I never learned to swim when I was a child. We just never went swimming often enough for me to learn. I never felt safe in the water until I went in with my husband. He was sensitive to my fears while he helped me to become more comfortable in the water.
Larry loves the water - boating, fishing, swimming, water-skiing - he did it all. And with such confidence. Though he did not fear the water he did respect it. I wanted our son to possess that same confidence and respect for the water that his father had. My husband signed him up for lessons at the local YMCA when he was four years old. And even though there were two instructors for the class, it was Larry that pulled our son up from the bottom of the pool when he slipped himself off the edge. Our son was safe because Larry was right there with him. It was then, at the age of thirty eight, that I was determined that I would finally learn. I signed up as well.
I am not now, nor will I ever be a 'natural' swimmer. There are some that feel at home in the water. I am not one of them. I lost a brother in a drowning accident. There are legitimate reason that I am not at ease in the water. I may never be able to save anyone, but I don't want it to be because i was too to make the effort to learn.
While attempting to learn to dive into the pool, my instructor was completely dumbfounded that I could not make myself just do it. Standing there at the edge just thinking about going head first into the water. it gave me great anxiety. I told her that though I am standing there, telling myself to just jump, envisioning myself doing it, my body refused to move from its position. I simply could not do it.
She could not understand. Looking at me incredulously she asked, 'This?'... like it was nothing. She was simply incapable of understanding. It is difficult to teach when you cannot empathize with the student's anxiety, or confusion, or whatever it is that is standing in the way. It is not always something that can be explained. But it is very real. She requested the assistance of another instructor. She could empathize a bit better. Then with great patience, the new instructor finally discovered a technique that worked for me. Eventually, I did learn to dive off the edge and swim across the pool.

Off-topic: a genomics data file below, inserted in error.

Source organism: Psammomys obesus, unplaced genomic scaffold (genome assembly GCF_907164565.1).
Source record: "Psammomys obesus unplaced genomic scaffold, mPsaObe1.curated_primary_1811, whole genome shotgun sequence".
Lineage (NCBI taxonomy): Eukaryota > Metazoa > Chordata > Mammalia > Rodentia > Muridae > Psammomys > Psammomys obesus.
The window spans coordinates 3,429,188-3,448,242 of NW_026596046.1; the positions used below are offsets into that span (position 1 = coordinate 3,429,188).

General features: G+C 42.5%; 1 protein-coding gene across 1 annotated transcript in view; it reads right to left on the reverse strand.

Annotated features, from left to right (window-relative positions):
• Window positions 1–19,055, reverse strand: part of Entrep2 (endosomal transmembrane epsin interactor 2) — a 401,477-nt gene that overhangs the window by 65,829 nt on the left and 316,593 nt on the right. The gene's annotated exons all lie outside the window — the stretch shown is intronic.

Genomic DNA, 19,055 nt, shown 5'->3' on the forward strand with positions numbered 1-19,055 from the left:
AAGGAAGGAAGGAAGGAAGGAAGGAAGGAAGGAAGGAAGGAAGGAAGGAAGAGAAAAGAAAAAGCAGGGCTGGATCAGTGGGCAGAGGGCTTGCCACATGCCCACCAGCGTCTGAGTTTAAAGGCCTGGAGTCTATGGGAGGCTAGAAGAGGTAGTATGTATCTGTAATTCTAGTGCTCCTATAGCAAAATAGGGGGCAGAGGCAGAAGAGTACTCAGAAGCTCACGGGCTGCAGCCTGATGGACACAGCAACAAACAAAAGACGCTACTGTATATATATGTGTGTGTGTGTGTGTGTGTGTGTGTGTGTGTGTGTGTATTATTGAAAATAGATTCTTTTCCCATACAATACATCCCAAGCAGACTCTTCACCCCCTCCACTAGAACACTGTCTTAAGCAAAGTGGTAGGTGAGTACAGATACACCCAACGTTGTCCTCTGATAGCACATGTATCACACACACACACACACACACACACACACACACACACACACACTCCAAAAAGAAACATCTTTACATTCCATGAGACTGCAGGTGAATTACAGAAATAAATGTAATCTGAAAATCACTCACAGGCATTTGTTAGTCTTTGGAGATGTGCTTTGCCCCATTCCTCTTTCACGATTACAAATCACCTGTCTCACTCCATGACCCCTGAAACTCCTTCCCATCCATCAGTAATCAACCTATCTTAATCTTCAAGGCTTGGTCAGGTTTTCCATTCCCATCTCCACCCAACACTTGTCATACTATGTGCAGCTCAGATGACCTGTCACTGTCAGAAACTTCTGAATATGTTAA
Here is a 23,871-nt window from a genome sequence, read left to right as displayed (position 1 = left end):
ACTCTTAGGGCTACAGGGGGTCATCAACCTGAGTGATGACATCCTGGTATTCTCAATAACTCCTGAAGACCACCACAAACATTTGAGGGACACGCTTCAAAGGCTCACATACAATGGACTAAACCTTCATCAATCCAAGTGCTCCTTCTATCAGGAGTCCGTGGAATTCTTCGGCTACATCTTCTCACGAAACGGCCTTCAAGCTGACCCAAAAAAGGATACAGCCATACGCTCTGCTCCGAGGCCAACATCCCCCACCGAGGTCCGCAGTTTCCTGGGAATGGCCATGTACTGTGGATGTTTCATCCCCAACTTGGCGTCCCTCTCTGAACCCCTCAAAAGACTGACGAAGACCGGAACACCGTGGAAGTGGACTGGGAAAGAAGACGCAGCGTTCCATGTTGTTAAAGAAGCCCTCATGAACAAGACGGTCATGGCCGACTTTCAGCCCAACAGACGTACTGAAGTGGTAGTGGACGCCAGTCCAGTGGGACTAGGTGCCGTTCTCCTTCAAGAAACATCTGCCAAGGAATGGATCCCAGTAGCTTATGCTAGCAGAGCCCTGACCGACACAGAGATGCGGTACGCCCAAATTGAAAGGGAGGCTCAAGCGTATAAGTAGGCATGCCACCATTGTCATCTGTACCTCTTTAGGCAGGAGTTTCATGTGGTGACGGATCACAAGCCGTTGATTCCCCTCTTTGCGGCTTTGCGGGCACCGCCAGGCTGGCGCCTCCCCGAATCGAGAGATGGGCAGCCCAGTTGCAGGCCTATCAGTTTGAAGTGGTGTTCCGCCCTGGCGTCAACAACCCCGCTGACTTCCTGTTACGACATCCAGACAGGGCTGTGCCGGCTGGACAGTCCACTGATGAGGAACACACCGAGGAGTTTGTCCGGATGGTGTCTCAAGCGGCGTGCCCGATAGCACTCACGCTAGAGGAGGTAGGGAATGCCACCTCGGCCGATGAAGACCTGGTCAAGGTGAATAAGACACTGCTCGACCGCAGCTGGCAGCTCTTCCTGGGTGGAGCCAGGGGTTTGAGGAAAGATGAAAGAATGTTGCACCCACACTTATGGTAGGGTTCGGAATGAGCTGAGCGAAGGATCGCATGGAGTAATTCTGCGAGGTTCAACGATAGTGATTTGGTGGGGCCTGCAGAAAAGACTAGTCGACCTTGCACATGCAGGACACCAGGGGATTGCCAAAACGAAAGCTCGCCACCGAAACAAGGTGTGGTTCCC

I find myself in a similar place now. Only this time, I am the one that cannot understand. the one who is confidently assured, the one who knows that what I am trying to do is absolutely safe. Contrary to simply dealing with a fearful 'student', it is agencies and stubborn attitudes. Perhaps experience has given legitimate reason for apprehension. Like my empathetic instructor, I can see that the concerns, though very real... though they may be based on experience... they are fears about what has happened in the past... or fears about what they believe could happen.
I understand. I was there on the edge of the pool with those same anxieties... and I chose to jump. I chose not to concentrate on my fears but on my goal. In my head I recite Phil 4:13, I can do all things through Christ who strengthens me. I knew there were safeguards and chose to focus on them. i knew that I would be safe. In spite of my fear, I jump.
While in a lesson, the instructor was sharing how she had to tread water for an hour to pass her test. An hour! How could she have done that? She did it because she didn't have a choice if she was to become an instructor. She didn't just give up and quit.
I have been treading water for the past two and a half years. Patiently (and sometimes not-so-patiently) waiting to be approved to visit my husband. I can keep doing it for as long as I have to. I shouldn't have to, but I will.
I will continue until someone finally tells me I have passed this imaginary test and that I can visit my husband. I through the strength and grace of God will not just quit.